Valentina Peleggi began her tenure as Music Director of the Richmond Symphony (Virginia, USA) in Summer 2020.
Described by the BBC Music Magazine as a “rising star”, Peleggi has led orchestras from around the world including the Royal Philharmonic Orchestra, BBC National Orchestra of Wales, Brussels Philharmonic, Orchestra della Toscana, Orchestra del Teatro Petruzzelli di Bari, and Baltimore Symphony Orchestra. She made her Garsington Opera debut in 2021 conducting a new production of Rossini’s Le Comte Ory with the Philharmonia Orchestra in the pit. She was a Mackerras Fellow at English National Opera in 2018 and 2019, conducting Carmen, Boheme, Orpheus in the Underworld and Dido and Aeneas. 2021 saw the release of her first CD, featuring a cappella works by Villa Lobos in a new critical edition for Naxos, guest edited by Ms Peleggi and performed by the Sao Paulo Symphony Chorus.
In 21/22 she conducts a new production at the Opera de Lyon in her debut at the house and returns to the Teatro Verdi di Trieste for Rigoletto. Upcoming symphonic guest conducting includes: Residentie Orkest, Antwerp Symphony, Orchestre Philharmonique Royale de Liege, Orquesta Gulbenkian, I Pomeriggi Musicali di Milano, Norrkoping Symphony, National Symphony RTE and Orchestre Symphonique de Quebec.
Ms Peleggi previously served as Resident Conductor of the São Paulo Symphony Orchestra and Principal Conductor and Artistic Advisor of the São Paulo Symphony Chorus. During her years with the Sao Paulo Symphony Peleggi conducted many subscription concerts and created innovative community projects. She won the APCA Prize in 2016 as Conductor of the Year from the Sao Paulo Society of Critics of the Arts and was voted “Young Talent of 2017” by readers of Brazil’s specialist music magazine Revista Concerto. Since 2019 she has been Music Director (responsible for Italian repertoire) of the Theatro Sao Pedro in Sao Paulo, where she has conducted L’Italiana in Algeri and Cimarosa’s Il Matrimonio Segreto.
The first Italian woman to enter the conducting programme at the Royal Academy of Music of London, she graduated with distinction and was awarded the DipRAM for an outstanding final concert as well as numerous other prizes, and was recently honoured with the title of Associate. She
furthered her studies with David Zinman and Daniele Gatti at the Zurich Tonhalle and at the Royal Concertgebouw masterclasses. She won the 2014 Conducting Prize at the Festival International de Inverno Campos do Jordão, received a Bruno Walter Foundation Scholarship at the Cabrillo Festival of Contemporary Music in California, and the Taki Concordia Conducting Fellowship 2015-2017 under Marin Alsop.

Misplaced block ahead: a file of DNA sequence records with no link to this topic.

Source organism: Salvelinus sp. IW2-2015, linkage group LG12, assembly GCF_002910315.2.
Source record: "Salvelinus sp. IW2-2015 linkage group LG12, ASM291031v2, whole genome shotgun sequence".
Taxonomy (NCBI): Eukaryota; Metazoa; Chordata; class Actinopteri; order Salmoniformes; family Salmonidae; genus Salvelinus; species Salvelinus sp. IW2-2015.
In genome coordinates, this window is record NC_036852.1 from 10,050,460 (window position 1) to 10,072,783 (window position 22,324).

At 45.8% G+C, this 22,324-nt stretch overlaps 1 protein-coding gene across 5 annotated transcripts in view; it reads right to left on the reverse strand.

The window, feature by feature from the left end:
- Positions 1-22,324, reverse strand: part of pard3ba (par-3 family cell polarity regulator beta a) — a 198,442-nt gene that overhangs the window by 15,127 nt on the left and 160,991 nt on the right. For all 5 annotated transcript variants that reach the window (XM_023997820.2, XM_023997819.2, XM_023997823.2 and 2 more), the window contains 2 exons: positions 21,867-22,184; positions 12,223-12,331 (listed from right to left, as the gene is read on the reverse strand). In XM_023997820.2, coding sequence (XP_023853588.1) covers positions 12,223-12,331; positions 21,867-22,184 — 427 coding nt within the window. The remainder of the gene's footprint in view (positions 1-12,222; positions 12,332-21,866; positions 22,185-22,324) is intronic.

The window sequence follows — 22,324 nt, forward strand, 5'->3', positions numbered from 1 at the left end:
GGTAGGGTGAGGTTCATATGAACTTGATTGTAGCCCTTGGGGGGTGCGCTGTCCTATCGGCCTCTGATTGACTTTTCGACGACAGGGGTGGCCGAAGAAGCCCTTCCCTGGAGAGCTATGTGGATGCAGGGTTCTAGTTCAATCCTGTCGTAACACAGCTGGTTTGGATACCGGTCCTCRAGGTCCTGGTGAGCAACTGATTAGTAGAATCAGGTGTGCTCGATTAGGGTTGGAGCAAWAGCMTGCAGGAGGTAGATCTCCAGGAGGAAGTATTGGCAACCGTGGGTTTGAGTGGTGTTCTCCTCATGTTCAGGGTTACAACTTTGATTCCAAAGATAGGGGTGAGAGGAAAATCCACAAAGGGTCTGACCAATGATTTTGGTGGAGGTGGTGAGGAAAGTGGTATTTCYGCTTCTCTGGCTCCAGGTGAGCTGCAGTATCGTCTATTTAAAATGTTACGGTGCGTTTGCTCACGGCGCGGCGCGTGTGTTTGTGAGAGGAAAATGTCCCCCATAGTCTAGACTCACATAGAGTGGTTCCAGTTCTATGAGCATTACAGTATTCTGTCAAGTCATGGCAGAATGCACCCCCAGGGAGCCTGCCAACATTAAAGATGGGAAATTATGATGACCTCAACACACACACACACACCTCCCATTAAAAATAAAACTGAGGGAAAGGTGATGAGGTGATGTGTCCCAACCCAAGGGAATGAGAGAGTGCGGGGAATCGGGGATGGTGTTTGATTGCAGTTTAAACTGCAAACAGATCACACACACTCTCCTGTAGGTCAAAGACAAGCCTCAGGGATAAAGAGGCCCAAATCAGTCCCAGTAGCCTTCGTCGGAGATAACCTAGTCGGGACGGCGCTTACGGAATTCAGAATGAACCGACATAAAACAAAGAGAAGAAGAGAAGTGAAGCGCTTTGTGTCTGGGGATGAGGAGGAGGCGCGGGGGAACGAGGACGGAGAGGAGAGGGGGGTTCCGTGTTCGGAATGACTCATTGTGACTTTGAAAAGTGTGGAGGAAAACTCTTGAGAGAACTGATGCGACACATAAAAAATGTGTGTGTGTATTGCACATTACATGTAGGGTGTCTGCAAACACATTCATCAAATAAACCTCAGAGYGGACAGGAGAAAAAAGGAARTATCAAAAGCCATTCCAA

Peleggi holds a Master in Conducting with honours from the Conservatorio Santa Cecilia in Rome, and in 2013 was awarded the Accademia Chigiana’s highest award, going on to assist Bruno Campanella and Gianluigi Gelmetti at Teatro Regio di Torino, Opera Bastille Paris, Lyric Opera of Chicago, Teatro Regio di Parma and Teatro San Carlo. She also assisted on a live worldwide broadcast and DVD production of Rossini's Cenerentola with the Orchestra Nazionale della RAI. From 2005 to 2015 she was the Principal Conductor and Music Director of the University Choir in Florence and remains their Honorary Conductor, receiving a special award from the Government in 2011 in recognition of her work there.
Ms Peleggi is passionate about the arts and holds a master in Comparative Literature.
Letter V, The Virginia Classical Music Blog, November 2020
"Intense concentration and fine balance...richly lyrical string sonority...it sang and danced as Schubert always should, but it also had the needed earthy undertones... Her tracing of the expressive arc of the work, from the light-hearted classicism of the first movement to the emphatic, almost Beethovenian character of the finale, made for an impressive introduction to this conductor’s approach to German classical-romantic style...Peleggi’s background in conducting voices was constantly evident. She led the orchestra without a baton and with fluid, at times florid, hand gestures, but without ever letting tempos lag or ensemble become muddled. Every piece on the program sang, eloquently or ingratiatingly, as the music demanded."